How our globe-trotting officials spent €200k on trips
CITY and county councillors spent more than €200,000 travelling to China, the US, Middle East and across Europe over a two-year period, records obtained by the Irish Independent show.
Some 143 local politicians took trips at the taxpayer's expense – which included meetings to discuss potential town twinnings, broadband, political studies conferences and trips around St Patrick's Day.
Among the largest bills incurred during 2012 and 2013 was for €33,000, spent by 14 members of Dublin City Council, the country's largest local authority. They included official trips to San Jose in the US, with one in March 2012 for three councillors – Fine Gael's Naoise O Muiri and Ruairi McGinley, who is now an Independent, and Labour's Lucy McRoberts – costing €7,600.
A second trip to San Jose the following year for Independent members Paddy Bourke and Mannix Flynn cost €3,151, while Labour's Andrew Montague combined a trip to San Jose with a stop in Mexico City at a cost of €1,822.
But it wasn't just councillors in Dublin who were busy travelling.
In Meath, almost €9,400 was spent over the two years for councillors who travelled to London, New York, North Carolina, Brussels, and Guiyang and Shanghai in China.
In Cork County Council, one of the largest in the country and which 10 councillors undertake foreign travel, destinations included Brussels, Maryland in the US, New York, Lille in France and Chicago.
In all, more than €13,100 was spent over the two years. Limerick City Council spent almost €9,800 sending delegations to the Far East, Slovenia and the US in 2012. One trip, where two councillors went to Nanjing in China that March, cost the council €3,600.
Fine Gael Councillor Jim Long, who was the mayor at the time, said government officials from the Chinese city had been looking at Shannon Airport and Foynes for transport and export links. Three delegations have visited Limerick in the past two years, with Limerick sending local politicians to Nanjing twice.
While the passenger and export hubs have yet to materialise, Mr Long defended the visits. He said there had been a rise in the number of Chinese students studying at the University of Limerick and businesses have also been able to exhibit at trade shows in Nanjing.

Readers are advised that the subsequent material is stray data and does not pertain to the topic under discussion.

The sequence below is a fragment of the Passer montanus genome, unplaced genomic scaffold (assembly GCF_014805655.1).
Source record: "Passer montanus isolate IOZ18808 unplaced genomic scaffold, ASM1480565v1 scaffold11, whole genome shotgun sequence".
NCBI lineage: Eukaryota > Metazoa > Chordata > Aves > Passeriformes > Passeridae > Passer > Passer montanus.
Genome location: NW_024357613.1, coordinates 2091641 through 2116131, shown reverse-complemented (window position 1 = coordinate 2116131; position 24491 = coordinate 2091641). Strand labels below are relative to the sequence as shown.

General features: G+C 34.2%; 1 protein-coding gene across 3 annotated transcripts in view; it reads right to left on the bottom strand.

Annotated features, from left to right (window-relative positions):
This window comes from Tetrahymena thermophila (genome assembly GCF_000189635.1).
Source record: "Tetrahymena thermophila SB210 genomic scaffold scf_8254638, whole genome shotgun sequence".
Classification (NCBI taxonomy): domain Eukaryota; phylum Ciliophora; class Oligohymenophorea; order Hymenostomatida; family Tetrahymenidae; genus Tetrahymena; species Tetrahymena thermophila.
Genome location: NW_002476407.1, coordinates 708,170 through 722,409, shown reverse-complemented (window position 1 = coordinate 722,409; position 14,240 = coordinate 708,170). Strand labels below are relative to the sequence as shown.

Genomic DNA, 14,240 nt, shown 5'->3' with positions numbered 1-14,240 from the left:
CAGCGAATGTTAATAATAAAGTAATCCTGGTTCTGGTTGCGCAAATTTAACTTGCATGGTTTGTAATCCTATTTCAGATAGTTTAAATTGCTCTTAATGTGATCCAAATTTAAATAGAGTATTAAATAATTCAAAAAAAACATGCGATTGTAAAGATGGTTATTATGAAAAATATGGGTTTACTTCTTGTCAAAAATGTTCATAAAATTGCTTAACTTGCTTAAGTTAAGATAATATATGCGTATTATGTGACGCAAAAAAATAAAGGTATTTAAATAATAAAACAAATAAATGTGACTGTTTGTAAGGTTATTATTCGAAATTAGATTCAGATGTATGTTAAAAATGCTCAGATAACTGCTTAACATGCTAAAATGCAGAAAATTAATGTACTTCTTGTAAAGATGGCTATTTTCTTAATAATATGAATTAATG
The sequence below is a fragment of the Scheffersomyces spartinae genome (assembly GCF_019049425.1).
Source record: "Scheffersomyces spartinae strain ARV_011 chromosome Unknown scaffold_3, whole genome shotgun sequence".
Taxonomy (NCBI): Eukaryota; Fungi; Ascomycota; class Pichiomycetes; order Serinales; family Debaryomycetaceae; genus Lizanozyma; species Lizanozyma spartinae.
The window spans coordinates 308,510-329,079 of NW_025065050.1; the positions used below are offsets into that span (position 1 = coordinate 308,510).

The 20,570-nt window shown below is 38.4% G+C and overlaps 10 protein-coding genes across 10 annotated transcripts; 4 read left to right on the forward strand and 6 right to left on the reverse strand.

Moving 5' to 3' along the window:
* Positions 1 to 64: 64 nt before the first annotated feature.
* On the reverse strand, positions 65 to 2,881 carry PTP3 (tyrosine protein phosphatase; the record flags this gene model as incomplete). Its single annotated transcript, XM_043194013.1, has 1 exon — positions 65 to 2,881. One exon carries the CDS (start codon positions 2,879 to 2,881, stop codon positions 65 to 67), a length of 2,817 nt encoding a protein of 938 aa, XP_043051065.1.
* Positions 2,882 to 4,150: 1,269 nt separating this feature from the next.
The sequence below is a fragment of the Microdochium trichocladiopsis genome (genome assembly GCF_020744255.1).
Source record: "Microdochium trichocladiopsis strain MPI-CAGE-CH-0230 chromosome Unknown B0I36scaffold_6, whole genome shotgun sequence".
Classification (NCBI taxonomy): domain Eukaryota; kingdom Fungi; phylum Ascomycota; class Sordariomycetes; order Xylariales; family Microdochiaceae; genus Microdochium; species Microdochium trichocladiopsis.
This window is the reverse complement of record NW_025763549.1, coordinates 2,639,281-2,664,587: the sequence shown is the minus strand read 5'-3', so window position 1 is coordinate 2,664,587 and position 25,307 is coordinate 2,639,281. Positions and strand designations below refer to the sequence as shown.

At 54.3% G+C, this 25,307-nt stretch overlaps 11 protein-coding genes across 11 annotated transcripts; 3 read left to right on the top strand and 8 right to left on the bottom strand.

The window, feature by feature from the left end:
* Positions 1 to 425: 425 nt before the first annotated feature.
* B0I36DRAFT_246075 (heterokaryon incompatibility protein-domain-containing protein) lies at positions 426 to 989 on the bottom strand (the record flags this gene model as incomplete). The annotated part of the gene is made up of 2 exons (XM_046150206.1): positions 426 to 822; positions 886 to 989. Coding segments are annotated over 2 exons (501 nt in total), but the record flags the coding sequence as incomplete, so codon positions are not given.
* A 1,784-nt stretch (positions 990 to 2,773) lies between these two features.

"The potential has yet to be reached. We haven't even opened the door yet, but they have already shown they are positively disposed to doing business in Limerick," he said.
The council also sent Mr Long to Spokane in Washington State, which is a sister city of Limerick, in May 2012. The week-long trip cost almost €2,600 and involved a stop-over in New York.
He was also part of a four- councillor delegation which signed a co-operation agreement in Zasavje, Slovenia, at an international tourism conference. Most of the €4,100 cost of the trip was met by the Slovenian government.
The travel bills were not just incurred in the country's larger local authorities.
One of the largest bills was from councillors in Monaghan, where 11 councillors left the country over the period studied. The council has 20 members.
The total bill for 2013 was €6,774, with mayor Hugh McElvaney (FG), deputy mayor Noel Keelan (SF) and Paudge Connolly (Ind) visiting Prince Edward Island in Canada in 2012, which is twinned with Monaghan.
Return trips were made by other members the following year, and also to Miramichi in Canada which is also twinned with the county. In 2012, some €10,534 was spent.
In Roscommon, the total spent was €6,000 across the two years, with trips to New York, London, Manchester and Birmingham undertaken.
In Galway City, more than €17,000 was spent as nine councillors racked up the air miles travelling to Lorient, Milwaukee, Seattle, Menlo Park in California and London.
Former councillor, and now senator, Hildegarde Naughton (FG) was among the most travelled. The Mayor of Galway between 2011 and 2012, she incurred bills totalling €5,698 in 2012 alone travelling to Sanya in China in February (€2,866) and Miami, Florida, the following May (€1,959).
Many city and county councillors traverse the globe around for St Patrick's Day with trips to New York and London, but they also attend functions throughout the year.
Town twinning, and exploring establishing formal connections, is also a priority. Some 15 councillors travelled to the district of Hohenlohekreis in Baden-Wurttemberg in Germany, which is twinned with Limerick County, at a cost of €6,750 in 2012.
Other twinning visits included Barcelona by Dublin City Council, Coventry by Cork City councillors, Lorient by Galway City, El Prat in Spain by Fingal, and Maryland in Washington by Cork County councillors.
Mayo County Council is actively seeking towns to form closer links with, as councillors spent €1,248 in 2012 travelling to Marijampole in Lithuania and Luzinay in France to discuss twinning.
Any foreign travel must be approved by a vote of members and some local authorities did not approve trips abroad. They included Wicklow, Kildare, North Tipperary, Laois, South Dublin and Westmeath.
Other fact-finding missions included the World Tourism Cities Federation Expo in Bejing, China, the One Young World global summit in Johannesburg, South Africa, and a diversity summit in Korea.
A trip on intercultural cities to Hammatsu in Japan, European Cities Against Drugs in Stockholm, Sweden, a political studies seminar in Cardiff, Wales, an Airport Regions conferences in the Czech Republic and Germany and conferences on climate change are also included in the total spend of €205,237 over 2012 and 2013.